The days of free and open source software being something that only pasty white guys living in their moms basements cared about are long gone. Today, the FOSS movement is absolutely huge, with even big companies buying into the concept thanks to the cost savings and beneficial functionality offered by increasingly competitive and polished FOSS options.
The growing popularity of free open source software is a sure sign that consumers and software developers alike are becoming more disenchanted with costly proprietary products. However, the promise of free software can be tarnished when software packages need configuration help and that help proves hard to find.
What can you do when you cant use Linux at work? You can still promote free open source! The best way to promote FOSS is to use it and to tell people who wonder what you use about free open source alternatives to commercial software.
As open source software continues to proliferate in businesses and large enterprises, it gets ever harder to track exactly which components are being used and whether they're being used in compliance with licenses. This is no small issue.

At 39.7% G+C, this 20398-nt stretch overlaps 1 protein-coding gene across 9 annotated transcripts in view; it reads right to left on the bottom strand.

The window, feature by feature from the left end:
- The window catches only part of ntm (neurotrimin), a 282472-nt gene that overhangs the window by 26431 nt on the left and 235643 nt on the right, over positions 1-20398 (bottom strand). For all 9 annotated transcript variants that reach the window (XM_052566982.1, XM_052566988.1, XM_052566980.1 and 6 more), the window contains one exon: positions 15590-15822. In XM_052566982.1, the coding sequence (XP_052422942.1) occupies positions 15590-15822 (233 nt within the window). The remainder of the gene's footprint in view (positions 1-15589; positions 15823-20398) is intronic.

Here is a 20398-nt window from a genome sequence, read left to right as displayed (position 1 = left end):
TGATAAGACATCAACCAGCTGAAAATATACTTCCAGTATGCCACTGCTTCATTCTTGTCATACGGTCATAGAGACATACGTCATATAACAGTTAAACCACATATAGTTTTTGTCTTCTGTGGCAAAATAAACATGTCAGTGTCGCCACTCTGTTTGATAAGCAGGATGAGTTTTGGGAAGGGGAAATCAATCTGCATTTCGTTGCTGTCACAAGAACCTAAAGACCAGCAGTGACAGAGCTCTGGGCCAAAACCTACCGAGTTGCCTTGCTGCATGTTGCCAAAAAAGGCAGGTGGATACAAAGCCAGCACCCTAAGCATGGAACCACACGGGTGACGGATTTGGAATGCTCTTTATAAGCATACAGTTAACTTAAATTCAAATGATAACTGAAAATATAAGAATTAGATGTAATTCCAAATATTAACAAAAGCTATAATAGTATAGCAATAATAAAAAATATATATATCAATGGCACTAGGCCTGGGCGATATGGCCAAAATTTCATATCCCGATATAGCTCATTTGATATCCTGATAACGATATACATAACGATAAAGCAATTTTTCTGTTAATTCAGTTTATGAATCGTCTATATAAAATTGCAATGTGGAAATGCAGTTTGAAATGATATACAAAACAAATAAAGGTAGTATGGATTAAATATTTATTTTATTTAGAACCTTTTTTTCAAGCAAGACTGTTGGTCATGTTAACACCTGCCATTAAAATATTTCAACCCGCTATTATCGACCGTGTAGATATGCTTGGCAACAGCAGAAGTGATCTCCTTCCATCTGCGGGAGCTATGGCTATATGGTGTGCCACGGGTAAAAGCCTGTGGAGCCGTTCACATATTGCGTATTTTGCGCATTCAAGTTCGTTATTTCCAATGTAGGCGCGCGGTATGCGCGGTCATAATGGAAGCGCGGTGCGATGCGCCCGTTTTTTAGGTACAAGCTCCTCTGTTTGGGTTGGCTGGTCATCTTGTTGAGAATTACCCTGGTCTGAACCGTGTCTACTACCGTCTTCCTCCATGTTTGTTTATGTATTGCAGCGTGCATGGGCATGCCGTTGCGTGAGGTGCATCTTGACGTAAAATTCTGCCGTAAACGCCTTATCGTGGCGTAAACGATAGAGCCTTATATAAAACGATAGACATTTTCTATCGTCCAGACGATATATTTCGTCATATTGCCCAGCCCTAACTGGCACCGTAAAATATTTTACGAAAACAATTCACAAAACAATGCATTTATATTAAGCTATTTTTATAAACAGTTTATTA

Sometimes, the naivety in the free and open source software (FOSS) community seems willful. How else to explain the outrage in some circles when another company is caught fulfilling its natural function of maximizing its profits at the expense of FOSS ideals?
It seems that the FOSS community sees its ranks expand just about every day, as new fans of free and open source software join the fold. What's much less common is to see former advocates of Linux and FOSS change their minds and depart.
CSO Online: "Free and open-source software (FOSS) is everywhere. Its offerings span far and wide in the technology industry. The networking space is an excellent example of FOSS, with feature-packed firewalls, routers, VPNs and even UTMs, for nearly every need."